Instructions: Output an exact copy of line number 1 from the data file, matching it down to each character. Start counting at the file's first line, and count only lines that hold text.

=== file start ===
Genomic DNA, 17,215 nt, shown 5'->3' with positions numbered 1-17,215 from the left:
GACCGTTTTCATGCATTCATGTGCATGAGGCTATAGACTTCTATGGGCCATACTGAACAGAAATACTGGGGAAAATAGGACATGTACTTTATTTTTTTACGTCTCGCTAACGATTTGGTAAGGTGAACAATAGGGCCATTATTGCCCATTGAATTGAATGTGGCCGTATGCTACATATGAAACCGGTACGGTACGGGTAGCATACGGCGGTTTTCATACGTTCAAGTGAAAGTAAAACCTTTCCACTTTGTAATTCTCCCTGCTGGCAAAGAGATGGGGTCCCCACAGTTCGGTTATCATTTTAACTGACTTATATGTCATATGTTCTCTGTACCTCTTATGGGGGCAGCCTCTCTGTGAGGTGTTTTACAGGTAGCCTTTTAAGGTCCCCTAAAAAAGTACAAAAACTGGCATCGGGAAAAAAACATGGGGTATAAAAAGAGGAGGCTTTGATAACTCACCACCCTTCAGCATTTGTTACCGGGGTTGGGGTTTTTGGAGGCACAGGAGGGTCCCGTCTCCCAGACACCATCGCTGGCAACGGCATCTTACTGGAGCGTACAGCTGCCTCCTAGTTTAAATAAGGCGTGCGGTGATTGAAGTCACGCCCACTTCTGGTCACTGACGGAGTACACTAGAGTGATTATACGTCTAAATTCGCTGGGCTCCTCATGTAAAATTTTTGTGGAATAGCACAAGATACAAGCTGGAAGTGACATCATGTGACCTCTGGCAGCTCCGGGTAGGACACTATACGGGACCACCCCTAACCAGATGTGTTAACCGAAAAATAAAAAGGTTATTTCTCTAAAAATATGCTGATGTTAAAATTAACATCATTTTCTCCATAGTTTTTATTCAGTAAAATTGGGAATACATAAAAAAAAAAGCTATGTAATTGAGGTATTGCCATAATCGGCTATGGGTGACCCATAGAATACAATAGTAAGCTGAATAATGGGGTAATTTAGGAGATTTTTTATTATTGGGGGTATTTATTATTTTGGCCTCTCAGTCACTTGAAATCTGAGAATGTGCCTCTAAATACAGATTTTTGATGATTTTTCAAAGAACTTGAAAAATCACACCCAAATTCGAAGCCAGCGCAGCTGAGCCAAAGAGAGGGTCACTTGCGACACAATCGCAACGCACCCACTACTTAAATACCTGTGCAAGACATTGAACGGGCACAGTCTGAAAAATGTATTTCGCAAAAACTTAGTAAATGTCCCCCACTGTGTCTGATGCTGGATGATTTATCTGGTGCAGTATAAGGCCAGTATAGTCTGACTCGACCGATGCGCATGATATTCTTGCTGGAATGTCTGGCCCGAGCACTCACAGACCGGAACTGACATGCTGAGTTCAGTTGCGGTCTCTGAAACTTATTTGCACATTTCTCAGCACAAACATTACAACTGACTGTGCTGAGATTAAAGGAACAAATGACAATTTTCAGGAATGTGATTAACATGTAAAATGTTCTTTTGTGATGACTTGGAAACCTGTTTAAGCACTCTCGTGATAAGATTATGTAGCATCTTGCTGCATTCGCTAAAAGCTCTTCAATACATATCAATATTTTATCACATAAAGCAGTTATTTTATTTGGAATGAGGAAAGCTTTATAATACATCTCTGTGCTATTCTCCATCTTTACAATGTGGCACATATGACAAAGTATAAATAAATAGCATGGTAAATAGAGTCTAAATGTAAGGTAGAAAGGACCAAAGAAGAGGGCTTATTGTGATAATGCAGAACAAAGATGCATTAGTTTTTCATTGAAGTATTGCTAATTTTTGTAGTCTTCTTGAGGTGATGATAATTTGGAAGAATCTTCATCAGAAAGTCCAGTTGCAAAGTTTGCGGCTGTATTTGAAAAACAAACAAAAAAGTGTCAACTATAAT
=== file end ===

Genomic DNA, 17,215 nt, shown 5'->3' with positions numbered 1-17,215 from the left: